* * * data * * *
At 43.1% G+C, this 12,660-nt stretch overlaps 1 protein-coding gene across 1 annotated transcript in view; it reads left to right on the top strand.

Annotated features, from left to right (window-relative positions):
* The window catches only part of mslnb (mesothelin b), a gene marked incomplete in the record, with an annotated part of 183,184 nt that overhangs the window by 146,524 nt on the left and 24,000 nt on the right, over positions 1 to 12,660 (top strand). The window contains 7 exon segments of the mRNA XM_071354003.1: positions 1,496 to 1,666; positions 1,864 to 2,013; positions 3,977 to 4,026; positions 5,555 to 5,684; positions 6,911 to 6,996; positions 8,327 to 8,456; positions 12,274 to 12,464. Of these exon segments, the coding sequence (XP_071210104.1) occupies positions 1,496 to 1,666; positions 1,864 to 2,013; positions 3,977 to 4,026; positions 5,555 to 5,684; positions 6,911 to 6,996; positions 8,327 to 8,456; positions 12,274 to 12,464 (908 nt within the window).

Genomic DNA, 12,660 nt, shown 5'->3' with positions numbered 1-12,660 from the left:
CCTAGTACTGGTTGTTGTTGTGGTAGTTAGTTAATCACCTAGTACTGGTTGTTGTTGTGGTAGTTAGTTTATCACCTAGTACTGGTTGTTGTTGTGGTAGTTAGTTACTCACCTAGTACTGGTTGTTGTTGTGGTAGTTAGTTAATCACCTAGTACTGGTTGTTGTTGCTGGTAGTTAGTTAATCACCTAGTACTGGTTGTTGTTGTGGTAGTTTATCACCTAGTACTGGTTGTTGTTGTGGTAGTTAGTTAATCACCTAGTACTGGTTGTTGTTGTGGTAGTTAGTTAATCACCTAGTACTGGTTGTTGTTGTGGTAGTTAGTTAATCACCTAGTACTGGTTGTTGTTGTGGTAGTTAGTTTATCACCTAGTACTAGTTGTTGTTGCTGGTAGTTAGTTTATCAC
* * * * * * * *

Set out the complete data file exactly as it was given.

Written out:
At 43.1% G+C, this 12,660-nt stretch overlaps 1 protein-coding gene across 1 annotated transcript in view; it reads left to right on the top strand.

Annotated features, from left to right (window-relative positions):
* The window catches only part of mslnb (mesothelin b), a gene marked incomplete in the record, with an annotated part of 183,184 nt that overhangs the window by 146,524 nt on the left and 24,000 nt on the right, over positions 1 to 12,660 (top strand). The window contains 7 exon segments of the mRNA XM_071354003.1: positions 1,496 to 1,666; positions 1,864 to 2,013; positions 3,977 to 4,026; positions 5,555 to 5,684; positions 6,911 to 6,996; positions 8,327 to 8,456; positions 12,274 to 12,464. Of these exon segments, the coding sequence (XP_071210104.1) occupies positions 1,496 to 1,666; positions 1,864 to 2,013; positions 3,977 to 4,026; positions 5,555 to 5,684; positions 6,911 to 6,996; positions 8,327 to 8,456; positions 12,274 to 12,464 (908 nt within the window).

Genomic DNA, 12,660 nt, shown 5'->3' with positions numbered 1-12,660 from the left:
CCTAGTACTGGTTGTTGTTGTGGTAGTTAGTTAATCACCTAGTACTGGTTGTTGTTGTGGTAGTTAGTTTATCACCTAGTACTGGTTGTTGTTGTGGTAGTTAGTTACTCACCTAGTACTGGTTGTTGTTGTGGTAGTTAGTTAATCACCTAGTACTGGTTGTTGTTGCTGGTAGTTAGTTAATCACCTAGTACTGGTTGTTGTTGTGGTAGTTTATCACCTAGTACTGGTTGTTGTTGTGGTAGTTAGTTAATCACCTAGTACTGGTTGTTGTTGTGGTAGTTAGTTAATCACCTAGTACTGGTTGTTGTTGTGGTAGTTAGTTAATCACCTAGTACTGGTTGTTGTTGTGGTAGTTAGTTTATCACCTAGTACTAGTTGTTGTTGCTGGTAGTTAGTTTATCAC